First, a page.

The sponsorship was another problem. The program is partly produced by ancestry.com, and that seems like a match made on matchmaker.com. But ancestry.com went too far in its product placement, at least in my opinion; several times in each show, the star would go to the computer, and do a search. I don’t mean to criticize the website and what it offers. I’ve used it for several years, and it’s a fabulous resource for research on families and their history. If you’re interested in genealogy, you should subscribe. But it’s not the only place to look, and on television it lacks visual and dramatic appeal. The company forgot that one of the really exciting moments for the website users is the sight of an ancestor’s name in an actual handwritten document, like a census-taker’s form or a ship’s passenger list. Watching someone else watch a computer screen weakens the impact. In the British model, they went out of their way to pull the dusty volume off the shelf and let the camera zoom in on the crucial lines. In last Friday’s show, there was only one brief session with ancestry.com, completely adequate to make the point without upstaging the people and the subject.
|David Carll’s enlistment papers|
The British producers used the supporting cast much more effectively than in the first U.S. series. Most programs began with a visit to the subject’s parents or other close relatives, followed by a parade of librarians, curators, archivists, and local history buffs – there is no topic in British history too obscure for someone to develop a passion for it – and all these experts had their own quirky charm. Cutting back on the recaps and the ancestry.com demonstrations left room for many more experts to contribute to Vanessa’s quest, and that was a plus.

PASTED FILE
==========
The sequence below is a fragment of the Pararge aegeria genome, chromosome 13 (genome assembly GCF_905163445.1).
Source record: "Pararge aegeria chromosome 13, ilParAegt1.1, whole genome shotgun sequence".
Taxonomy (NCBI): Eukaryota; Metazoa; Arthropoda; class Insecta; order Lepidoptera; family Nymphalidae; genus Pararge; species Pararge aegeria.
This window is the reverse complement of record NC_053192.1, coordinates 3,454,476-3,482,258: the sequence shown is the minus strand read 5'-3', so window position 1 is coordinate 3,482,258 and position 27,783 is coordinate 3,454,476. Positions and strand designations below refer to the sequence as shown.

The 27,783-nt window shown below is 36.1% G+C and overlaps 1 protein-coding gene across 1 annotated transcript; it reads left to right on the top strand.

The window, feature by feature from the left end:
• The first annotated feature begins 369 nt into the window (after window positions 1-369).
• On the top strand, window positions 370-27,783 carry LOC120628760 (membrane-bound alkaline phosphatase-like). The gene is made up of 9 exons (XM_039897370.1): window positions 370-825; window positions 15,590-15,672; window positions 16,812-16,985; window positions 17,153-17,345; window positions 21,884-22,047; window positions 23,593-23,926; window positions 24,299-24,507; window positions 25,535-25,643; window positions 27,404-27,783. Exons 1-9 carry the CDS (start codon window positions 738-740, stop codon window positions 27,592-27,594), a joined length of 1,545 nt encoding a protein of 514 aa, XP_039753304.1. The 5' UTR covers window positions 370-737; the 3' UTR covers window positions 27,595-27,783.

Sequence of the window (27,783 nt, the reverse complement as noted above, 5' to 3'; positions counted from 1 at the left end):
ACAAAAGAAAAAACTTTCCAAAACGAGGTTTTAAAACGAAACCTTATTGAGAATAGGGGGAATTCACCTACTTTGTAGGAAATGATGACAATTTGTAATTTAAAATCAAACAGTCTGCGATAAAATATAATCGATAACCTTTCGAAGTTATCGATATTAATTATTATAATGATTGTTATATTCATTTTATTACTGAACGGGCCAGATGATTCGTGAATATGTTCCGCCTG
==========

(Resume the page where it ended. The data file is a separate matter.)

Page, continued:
The extra time also makes it possible to introduce more historical background. The British version introduced fascinating bits of history in every show, whether it was the Inclosure Acts, or the Dardanelles campaign, or the tobacco industry, or the French police – the list is endless. Vanessa’s family led to discussions of the colored regiments in the Civil War and the rise of segregation after Reconstruction. More depth would be welcome, but it was a good start.
About the only thing remaining that I’d like to change is the over-hyping, summed up for me in the catch phrase, “This is where it all began.” Vanessa intoned it solemnly when she found out about her great great grandfathers. Last year Brooke Shields spoke it outside a house in France where an important ancestor lived. But those ancestors had parents, who had parents, and so on back into the mists of time where we can no longer find the traces, and even that is not where it all began. Like the website blurbs about unlocking mysteries, learning tragic secrets, and discovering relationships that could change everything, the evocation of a spurious point of origin is meant to raise expectations. It may just obscure the real delight of finding forgotten truths about one’s past, however humble they might be.
|This is not where it all began.|
Well, that’s a small complaint alongside the many virtues of “Who Do You Think You Are?” Actually, the British version got better from season to season. The supporting characters and the drama of visiting the archives were used much more effectively in the sixth and seventh series than in the first and second. It looks as if the American version is following the same path toward improvement. If so, the program deserves to draw bigger and bigger audiences, and last for many years.